- ADF UK petition to support free speech for students wins significant support on the way to 10 Downing St
- Campaign calls out university “cancel culture” for causing over a quarter of students to self-censor
LONDON (9 April 2021) – Is there a free speech crisis at UK universities? At least 10,000 members of the public think so and have added their name to an open letter addressed to Number 10. The letter in full can be found at www.protectfreespeech.uk.
“Freedom of speech is the foundation of every free and democratic society. Of all places, university is where students should be free to debate and explore ideas – especially those with which they disagree. Institutional policies and practices can suggest that even mainstream views are beyond the pale. Today’s censorship on campus can easily become cancel culture in the public square,” said Jeremiah Igunnubole, legal counsel for ADF UK.
The strong response – 10,000 signatures and counting – comes amidst growing evidence of censorship at educational institutions across the country. Recent polling revealed that more than one third of UK students feel their careers would be adversely affected if they express their views about some issues important to them. One in four hide their opinions for fear that they clash with those promoted by the university.
Government action on free speech on campus
Significant steps have already been taken this year towards more robust protection for students with minority views. Three out of the five of the campaign’s asks have already been solidified into formal proposals put forward by the Department for Education on 16 February this year.
The government-backed proposals include the possibility to withhold taxpayer funding to universities which fail to protect free speech.
Another proposal included in the Department for Education’s report is for the Office for Students to actively monitor freedom of speech on university campuses, provide direct support to students who have had their right to freedom of speech denied, and produce an annual report regarding such activity.
“These announcements are timely and come as positive developments – but more must be done, particularly to ensure that university staff receive the training that they need to recognise and uphold the free speech of students and foster an inclusive and diverse learning environment. While we welcome the proposals, we will continue to advocate for these better protections to be put into practice in order to achieve the change promised by Education Secretary Gavin Williamson when he identified the problem in 2020,” said Elizabeth Francis, legal officer for ADF UK, in response to the proposals.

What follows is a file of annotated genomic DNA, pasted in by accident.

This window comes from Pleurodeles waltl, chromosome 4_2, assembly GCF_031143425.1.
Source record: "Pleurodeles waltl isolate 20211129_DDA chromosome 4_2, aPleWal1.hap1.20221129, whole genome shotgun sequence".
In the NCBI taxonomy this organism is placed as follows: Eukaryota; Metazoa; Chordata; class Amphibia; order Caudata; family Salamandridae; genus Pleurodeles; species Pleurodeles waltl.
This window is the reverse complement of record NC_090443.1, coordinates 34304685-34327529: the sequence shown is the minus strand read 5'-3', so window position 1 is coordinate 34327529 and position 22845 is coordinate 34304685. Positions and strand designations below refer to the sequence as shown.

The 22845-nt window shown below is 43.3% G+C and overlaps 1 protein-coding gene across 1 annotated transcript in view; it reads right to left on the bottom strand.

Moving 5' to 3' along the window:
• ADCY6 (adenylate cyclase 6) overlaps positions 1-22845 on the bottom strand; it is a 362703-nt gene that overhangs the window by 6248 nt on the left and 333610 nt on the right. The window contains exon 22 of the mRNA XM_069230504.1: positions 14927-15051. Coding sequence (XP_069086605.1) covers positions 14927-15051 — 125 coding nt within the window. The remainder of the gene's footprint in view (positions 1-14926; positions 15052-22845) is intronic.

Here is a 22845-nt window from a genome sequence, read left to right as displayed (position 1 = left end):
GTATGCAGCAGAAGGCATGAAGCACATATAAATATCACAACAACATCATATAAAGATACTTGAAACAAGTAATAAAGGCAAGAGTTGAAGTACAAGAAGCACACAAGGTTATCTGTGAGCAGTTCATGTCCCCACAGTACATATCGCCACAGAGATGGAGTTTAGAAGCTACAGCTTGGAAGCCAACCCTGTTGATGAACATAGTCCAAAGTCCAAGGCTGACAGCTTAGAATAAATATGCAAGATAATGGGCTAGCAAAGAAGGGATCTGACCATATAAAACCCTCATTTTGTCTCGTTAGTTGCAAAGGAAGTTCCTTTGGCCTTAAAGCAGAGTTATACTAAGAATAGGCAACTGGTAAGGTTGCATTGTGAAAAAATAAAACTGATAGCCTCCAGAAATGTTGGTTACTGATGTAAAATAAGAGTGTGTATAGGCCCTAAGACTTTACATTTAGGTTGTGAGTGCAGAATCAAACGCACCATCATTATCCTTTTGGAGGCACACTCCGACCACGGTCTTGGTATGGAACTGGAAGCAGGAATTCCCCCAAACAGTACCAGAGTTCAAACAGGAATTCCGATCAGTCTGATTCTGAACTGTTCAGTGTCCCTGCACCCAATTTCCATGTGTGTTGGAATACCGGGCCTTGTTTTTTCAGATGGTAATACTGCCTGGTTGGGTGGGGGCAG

Those backing the campaign hope to see more progress on the key outstanding issues. Namely, that the government publish clear guidance on freedom of speech on campus, and that university staff and student representatives receive comprehensive training on their responsibilities to uphold and protect freedom of speech on campuses as part of their basic induction.
Students increasingly affected by “cancel culture” on campus
Despite lectures and events being forced online by the global pandemic, evidence of censorship has continued to emerge throughout 2021. The pro-life society at Queen’s University Belfast was placed under investigation by the Students’ Union in March for Speaking out against abortion on social media.
Students at Oxford University have also noted that “cancel culture” has stifled free speech and debate. Georgia Clarke, former president of the Oxford Students for Life Society, recalled that the club had been instructed to draw the curtains during a presentation from a female MP about the issue of sex-selective abortion, in case the visual presence of the “pro-life” lecture taking place would offend those looking in from the outside.
Last year Julia Rynkiewicz, a midwifery student from Nottingham University, even faced a fitness-to-practise investigation and suspension from her course because of her pro-life activity on campus. With support from ADF UK, she received a settlement and an apology from the university.
“Putting my life on hold because of an unjust investigation was really difficult, both mentally and emotionally. I’m thankful for the support of ADF UK in challenging the censorship that I faced from my institution. The settlement demonstrates that the university’s treatment of me was wrong, and while I’m happy to move on, I hope that no other student will have to experience what I have. What happened to me risks creating a fear among students to discuss their values and beliefs, but university should be the place where you are invited to do just that,” said Ms. Rynkiewicz.